Not much to add. Definitely experienced the FLOODGATEs once I saw that -GATE was the theme. Not much resistance except that I had Going before GRIEF (don't ask me why) which added to the difficulty of getting RUNYON and IRT. But once I got the theme, I saw that F in FLOODGATE and GRIEF fixed my problems. So yeah, that was a good grief.

I've noticed some debate around the ridiculously hyper popularity of Hamilton. I've not seen it, and I suppose I'll see it eventually, but not once have I ever truly liked any show or movie or TV show that everyone raves about at the level of rave for Hamilton. Has anyone here who's seen it...and can you explain why the show is quite so over-the-top popular?

kitshef 8:38 AM  

Utilitarian was the description that came to mind for this puzzle, and I mean that in a positive way. Right difficulty for Tuesday? Check. Mimimize bad fill? Check. Theme that holds together? Check. Throw in a couple of curve balls to make it a learning experience as well as a solve? Check.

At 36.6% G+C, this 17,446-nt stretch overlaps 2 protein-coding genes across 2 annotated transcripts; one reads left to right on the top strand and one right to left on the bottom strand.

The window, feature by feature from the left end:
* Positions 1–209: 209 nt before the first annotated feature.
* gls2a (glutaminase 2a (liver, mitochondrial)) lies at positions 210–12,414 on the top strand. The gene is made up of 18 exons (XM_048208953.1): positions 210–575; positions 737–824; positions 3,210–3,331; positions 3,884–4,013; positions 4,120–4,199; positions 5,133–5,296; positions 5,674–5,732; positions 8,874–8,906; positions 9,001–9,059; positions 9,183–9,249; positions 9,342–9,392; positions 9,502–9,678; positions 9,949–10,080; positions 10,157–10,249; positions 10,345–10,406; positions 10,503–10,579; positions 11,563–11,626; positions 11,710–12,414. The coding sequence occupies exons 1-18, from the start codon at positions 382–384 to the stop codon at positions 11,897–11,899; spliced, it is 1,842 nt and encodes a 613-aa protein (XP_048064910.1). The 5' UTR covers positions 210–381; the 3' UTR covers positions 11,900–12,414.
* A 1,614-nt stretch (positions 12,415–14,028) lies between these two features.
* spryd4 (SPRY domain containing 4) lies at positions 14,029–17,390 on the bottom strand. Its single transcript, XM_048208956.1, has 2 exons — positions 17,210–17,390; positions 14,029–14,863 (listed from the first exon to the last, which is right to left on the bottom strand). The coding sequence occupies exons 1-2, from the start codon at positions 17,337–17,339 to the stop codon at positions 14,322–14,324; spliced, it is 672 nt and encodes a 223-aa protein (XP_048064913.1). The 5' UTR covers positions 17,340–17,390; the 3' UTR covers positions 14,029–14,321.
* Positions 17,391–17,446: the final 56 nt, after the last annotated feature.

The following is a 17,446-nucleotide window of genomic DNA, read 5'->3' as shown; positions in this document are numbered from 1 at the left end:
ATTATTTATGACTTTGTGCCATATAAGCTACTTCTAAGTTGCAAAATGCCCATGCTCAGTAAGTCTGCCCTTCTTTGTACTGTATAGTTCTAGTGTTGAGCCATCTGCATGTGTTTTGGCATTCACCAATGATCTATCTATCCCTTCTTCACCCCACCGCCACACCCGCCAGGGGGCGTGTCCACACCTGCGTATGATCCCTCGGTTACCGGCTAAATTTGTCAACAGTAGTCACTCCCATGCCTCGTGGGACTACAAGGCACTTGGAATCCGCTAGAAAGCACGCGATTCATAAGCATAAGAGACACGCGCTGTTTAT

Symmetrical ICARE and ALLOK were the worst things in the puzzle, and they weren't terrible.

Some other interesting symmetrical pairings: Slow progress: INCH and TREK; FRENEMY and CHAGRIN: ETA and TSA. And the basis of a short, sad, story: STAGEMOM and LOSTLOVE.


Z 8:41 AM  

Hand up for Easy. Maybe a GATE rebus would have upped the challenge a little bit. Getting all those squares filled after solving one themer does push the puzzle into the Monday zone for me (@Frigate - Maybe you haven't noticed, but airline magazines often reprint easier NYTX - so don't be surprised if this one is on a flight somewhere in the not too distant future).

As for old, white, maleness - it is hard to accuse a puzzle with FRENEMY, WORD UP, Lin-Manuel Miranda, and CROSSFIT of being old (even if we are all reminded to get our FLU shot). Still, Adele and Cristina APPLEGATE only appear through tangentially and the STAGEMOM stereotype is hardly complimentary. We do get MUSICAL with a modern clue, but Hamilton is about as mainstream as you can get now. Definitely an improvement from yesterday in this regard, but still hardly a warm open invitation to non-OWMs.